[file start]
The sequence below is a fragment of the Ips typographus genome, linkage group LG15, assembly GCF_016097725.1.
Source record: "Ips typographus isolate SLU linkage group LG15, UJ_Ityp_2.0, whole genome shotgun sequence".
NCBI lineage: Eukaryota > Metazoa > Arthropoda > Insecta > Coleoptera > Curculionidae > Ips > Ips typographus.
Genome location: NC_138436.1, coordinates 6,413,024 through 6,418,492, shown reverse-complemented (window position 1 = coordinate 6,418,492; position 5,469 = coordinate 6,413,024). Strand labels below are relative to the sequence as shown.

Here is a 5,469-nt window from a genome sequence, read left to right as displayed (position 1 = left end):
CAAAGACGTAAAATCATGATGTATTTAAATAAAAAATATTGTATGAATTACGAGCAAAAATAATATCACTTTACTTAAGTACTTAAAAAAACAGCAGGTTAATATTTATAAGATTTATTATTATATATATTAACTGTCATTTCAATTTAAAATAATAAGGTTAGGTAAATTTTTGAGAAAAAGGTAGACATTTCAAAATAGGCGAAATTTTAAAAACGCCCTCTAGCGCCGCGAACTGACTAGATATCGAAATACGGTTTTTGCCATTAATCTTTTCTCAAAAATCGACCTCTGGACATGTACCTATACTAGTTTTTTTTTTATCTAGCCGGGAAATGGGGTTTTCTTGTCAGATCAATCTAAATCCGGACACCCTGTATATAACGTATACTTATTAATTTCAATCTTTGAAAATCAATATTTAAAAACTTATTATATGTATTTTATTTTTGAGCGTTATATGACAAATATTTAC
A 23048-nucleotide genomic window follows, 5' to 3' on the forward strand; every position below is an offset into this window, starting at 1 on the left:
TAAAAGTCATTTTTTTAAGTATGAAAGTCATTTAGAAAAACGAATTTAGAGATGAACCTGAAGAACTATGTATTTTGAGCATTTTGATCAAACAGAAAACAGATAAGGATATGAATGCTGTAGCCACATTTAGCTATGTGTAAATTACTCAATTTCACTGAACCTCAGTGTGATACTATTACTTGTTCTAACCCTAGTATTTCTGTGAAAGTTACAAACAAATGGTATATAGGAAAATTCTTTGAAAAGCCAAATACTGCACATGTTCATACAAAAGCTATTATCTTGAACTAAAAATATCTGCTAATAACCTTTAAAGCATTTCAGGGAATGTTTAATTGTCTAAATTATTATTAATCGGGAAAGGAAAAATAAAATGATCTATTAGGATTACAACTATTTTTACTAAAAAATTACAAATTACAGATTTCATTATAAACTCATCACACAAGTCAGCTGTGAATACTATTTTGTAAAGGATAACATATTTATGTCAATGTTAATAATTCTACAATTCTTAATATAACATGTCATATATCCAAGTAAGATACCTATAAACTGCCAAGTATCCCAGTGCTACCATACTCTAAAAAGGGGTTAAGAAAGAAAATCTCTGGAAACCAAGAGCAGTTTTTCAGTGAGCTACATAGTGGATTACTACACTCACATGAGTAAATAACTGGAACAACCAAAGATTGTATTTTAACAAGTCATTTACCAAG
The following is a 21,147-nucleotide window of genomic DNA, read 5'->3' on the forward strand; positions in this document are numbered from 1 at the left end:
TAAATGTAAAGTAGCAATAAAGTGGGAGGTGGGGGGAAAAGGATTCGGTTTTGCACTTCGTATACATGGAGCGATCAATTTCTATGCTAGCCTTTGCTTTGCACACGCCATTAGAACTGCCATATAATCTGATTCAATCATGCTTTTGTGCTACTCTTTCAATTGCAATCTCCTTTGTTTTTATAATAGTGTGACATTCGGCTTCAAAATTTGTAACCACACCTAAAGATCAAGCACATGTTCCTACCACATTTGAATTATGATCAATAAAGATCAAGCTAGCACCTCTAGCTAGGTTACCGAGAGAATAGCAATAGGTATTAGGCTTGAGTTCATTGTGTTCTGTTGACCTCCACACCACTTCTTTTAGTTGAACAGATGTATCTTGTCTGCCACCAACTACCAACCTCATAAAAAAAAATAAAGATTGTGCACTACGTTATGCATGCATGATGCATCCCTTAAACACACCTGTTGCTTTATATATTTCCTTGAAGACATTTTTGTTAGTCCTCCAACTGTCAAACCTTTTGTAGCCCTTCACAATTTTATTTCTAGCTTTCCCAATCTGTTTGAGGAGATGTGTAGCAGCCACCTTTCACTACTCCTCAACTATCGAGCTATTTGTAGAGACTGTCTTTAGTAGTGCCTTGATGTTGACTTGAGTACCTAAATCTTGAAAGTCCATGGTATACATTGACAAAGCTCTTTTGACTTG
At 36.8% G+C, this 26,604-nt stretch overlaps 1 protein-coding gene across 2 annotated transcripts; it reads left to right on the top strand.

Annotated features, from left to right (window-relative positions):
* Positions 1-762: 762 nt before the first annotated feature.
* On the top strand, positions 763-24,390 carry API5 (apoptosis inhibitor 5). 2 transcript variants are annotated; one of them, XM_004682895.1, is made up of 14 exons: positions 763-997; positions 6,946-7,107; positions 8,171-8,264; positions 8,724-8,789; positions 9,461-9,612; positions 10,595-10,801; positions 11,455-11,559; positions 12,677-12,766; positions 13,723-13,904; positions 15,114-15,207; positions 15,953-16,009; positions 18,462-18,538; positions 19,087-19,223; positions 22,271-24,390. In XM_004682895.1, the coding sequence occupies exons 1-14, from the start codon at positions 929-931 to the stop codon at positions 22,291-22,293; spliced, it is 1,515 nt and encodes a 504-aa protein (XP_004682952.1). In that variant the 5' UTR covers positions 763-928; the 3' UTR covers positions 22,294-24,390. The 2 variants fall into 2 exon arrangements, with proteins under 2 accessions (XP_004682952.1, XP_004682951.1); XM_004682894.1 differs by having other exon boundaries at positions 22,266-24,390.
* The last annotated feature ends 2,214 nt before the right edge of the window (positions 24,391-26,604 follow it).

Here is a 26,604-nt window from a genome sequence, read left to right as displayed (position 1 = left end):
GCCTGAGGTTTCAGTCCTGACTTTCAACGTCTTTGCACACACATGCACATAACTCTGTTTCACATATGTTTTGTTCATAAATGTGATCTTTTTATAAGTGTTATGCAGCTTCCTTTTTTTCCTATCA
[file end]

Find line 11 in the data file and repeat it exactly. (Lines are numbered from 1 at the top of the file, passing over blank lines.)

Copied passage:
At 36.8% G+C, this 26,604-nt stretch overlaps 1 protein-coding gene across 2 annotated transcripts; it reads left to right on the top strand.